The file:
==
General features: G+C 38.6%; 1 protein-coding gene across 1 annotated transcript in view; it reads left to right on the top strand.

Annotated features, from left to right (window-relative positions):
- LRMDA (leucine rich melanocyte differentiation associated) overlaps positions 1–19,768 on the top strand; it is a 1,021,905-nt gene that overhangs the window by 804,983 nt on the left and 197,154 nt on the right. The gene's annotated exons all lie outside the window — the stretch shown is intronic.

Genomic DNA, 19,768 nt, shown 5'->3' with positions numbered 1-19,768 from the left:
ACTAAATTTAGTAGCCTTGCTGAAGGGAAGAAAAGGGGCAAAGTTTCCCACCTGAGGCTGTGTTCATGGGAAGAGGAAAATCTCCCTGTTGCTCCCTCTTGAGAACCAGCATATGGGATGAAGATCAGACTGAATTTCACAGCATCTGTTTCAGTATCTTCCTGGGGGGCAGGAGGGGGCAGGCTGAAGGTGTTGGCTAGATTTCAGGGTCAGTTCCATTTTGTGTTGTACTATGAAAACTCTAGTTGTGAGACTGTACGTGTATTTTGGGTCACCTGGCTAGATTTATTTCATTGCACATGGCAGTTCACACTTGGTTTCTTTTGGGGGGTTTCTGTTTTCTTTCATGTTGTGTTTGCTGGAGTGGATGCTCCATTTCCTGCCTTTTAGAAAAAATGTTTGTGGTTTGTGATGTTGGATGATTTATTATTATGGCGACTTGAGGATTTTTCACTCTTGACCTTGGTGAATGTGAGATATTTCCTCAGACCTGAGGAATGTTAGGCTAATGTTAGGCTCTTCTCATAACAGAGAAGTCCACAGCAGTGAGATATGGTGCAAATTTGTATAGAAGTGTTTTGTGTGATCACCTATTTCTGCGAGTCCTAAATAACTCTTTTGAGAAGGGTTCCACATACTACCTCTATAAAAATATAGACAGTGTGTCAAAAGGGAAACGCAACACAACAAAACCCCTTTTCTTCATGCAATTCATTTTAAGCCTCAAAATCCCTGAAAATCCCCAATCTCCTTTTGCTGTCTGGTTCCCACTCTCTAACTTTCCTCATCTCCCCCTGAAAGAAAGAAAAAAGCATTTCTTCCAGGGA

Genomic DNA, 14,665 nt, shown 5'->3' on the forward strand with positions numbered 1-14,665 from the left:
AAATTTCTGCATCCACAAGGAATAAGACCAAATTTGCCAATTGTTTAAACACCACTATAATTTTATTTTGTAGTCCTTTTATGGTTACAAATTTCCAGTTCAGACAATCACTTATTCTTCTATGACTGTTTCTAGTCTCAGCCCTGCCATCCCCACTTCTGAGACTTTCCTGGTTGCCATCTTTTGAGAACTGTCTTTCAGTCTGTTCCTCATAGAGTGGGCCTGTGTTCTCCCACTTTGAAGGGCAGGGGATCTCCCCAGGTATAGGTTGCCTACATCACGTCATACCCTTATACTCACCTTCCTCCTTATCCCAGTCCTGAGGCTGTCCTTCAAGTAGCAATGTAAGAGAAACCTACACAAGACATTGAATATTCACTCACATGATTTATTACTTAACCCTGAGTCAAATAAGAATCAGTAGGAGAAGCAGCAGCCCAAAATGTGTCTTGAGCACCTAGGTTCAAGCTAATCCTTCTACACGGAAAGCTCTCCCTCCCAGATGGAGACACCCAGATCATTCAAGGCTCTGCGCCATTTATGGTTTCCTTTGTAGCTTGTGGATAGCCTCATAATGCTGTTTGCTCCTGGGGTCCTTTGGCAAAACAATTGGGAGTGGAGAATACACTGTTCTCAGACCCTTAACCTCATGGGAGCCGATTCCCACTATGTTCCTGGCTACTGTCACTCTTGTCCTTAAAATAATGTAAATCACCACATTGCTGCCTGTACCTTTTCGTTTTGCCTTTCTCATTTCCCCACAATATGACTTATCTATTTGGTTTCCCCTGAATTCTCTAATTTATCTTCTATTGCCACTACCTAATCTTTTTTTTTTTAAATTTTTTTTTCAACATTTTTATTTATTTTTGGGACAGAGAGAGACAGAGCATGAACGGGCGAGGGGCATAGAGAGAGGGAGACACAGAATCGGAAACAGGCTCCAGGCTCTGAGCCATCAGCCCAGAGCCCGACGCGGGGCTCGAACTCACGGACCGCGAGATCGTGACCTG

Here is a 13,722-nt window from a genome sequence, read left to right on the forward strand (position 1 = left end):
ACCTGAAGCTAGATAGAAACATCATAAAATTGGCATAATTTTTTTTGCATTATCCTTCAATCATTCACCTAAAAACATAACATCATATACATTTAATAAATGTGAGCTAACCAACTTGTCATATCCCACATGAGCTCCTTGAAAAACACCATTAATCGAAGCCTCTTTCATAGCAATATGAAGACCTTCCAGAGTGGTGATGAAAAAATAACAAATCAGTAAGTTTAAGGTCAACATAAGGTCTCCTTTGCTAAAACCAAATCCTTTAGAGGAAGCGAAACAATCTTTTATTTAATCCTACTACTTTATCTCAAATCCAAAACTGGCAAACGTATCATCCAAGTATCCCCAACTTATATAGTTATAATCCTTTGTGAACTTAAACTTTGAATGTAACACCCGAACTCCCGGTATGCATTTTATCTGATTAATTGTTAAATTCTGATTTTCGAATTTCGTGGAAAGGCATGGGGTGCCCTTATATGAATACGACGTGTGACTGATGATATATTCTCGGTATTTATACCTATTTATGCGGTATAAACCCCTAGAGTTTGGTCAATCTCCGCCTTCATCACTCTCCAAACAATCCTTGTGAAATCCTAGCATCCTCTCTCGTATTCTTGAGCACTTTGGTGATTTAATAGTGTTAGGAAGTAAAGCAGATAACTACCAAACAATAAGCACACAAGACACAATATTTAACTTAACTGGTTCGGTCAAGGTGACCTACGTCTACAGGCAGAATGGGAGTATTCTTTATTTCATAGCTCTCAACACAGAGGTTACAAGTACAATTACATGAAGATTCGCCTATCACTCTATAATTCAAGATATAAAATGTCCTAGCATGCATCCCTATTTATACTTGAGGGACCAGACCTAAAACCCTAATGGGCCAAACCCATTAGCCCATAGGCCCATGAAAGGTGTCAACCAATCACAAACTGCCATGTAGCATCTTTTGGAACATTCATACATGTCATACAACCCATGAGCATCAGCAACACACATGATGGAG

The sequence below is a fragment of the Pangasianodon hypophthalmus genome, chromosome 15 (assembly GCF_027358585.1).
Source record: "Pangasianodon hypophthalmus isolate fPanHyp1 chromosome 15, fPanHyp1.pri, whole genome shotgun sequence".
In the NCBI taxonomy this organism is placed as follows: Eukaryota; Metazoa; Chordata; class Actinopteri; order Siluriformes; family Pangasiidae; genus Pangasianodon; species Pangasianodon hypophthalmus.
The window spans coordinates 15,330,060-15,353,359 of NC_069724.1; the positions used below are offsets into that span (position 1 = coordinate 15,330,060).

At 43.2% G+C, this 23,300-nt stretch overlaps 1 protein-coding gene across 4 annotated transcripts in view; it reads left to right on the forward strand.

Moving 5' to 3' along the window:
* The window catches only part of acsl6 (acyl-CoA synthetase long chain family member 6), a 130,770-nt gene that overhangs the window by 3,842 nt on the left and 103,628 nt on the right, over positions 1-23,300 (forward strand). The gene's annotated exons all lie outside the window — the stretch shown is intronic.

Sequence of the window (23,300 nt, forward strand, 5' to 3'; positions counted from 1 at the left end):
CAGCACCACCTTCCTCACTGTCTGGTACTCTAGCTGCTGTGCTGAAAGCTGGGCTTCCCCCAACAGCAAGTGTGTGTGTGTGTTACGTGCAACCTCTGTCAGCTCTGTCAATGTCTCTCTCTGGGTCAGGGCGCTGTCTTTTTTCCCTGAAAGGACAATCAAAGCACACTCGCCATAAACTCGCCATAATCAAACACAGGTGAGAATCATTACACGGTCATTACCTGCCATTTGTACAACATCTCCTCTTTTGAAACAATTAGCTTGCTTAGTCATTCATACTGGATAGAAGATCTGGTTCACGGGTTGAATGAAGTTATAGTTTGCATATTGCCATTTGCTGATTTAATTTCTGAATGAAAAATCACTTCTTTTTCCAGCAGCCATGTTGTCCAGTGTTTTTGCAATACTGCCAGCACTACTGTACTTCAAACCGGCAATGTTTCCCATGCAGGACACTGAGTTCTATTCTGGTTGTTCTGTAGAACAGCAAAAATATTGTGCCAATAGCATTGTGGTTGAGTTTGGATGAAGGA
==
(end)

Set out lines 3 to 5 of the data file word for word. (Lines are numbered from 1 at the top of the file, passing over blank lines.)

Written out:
- LRMDA (leucine rich melanocyte differentiation associated) overlaps positions 1–19,768 on the top strand; it is a 1,021,905-nt gene that overhangs the window by 804,983 nt on the left and 197,154 nt on the right. The gene's annotated exons all lie outside the window — the stretch shown is intronic.

Genomic DNA, 19,768 nt, shown 5'->3' with positions numbered 1-19,768 from the left:
ACTAAATTTAGTAGCCTTGCTGAAGGGAAGAAAAGGGGCAAAGTTTCCCACCTGAGGCTGTGTTCATGGGAAGAGGAAAATCTCCCTGTTGCTCCCTCTTGAGAACCAGCATATGGGATGAAGATCAGACTGAATTTCACAGCATCTGTTTCAGTATCTTCCTGGGGGGCAGGAGGGGGCAGGCTGAAGGTGTTGGCTAGATTTCAGGGTCAGTTCCATTTTGTGTTGTACTATGAAAACTCTAGTTGTGAGACTGTACGTGTATTTTGGGTCACCTGGCTAGATTTATTTCATTGCACATGGCAGTTCACACTTGGTTTCTTTTGGGGGGTTTCTGTTTTCTTTCATGTTGTGTTTGCTGGAGTGGATGCTCCATTTCCTGCCTTTTAGAAAAAATGTTTGTGGTTTGTGATGTTGGATGATTTATTATTATGGCGACTTGAGGATTTTTCACTCTTGACCTTGGTGAATGTGAGATATTTCCTCAGACCTGAGGAATGTTAGGCTAATGTTAGGCTCTTCTCATAACAGAGAAGTCCACAGCAGTGAGATATGGTGCAAATTTGTATAGAAGTGTTTTGTGTGATCACCTATTTCTGCGAGTCCTAAATAACTCTTTTGAGAAGGGTTCCACATACTACCTCTATAAAAATATAGACAGTGTGTCAAAAGGGAAACGCAACACAACAAAACCCCTTTTCTTCATGCAATTCATTTTAAGCCTCAAAATCCCTGAAAATCCCCAATCTCCTTTTGCTGTCTGGTTCCCACTCTCTAACTTTCCTCATCTCCCCCTGAAAGAAAGAAAAAAGCATTTCTTCCAGGGA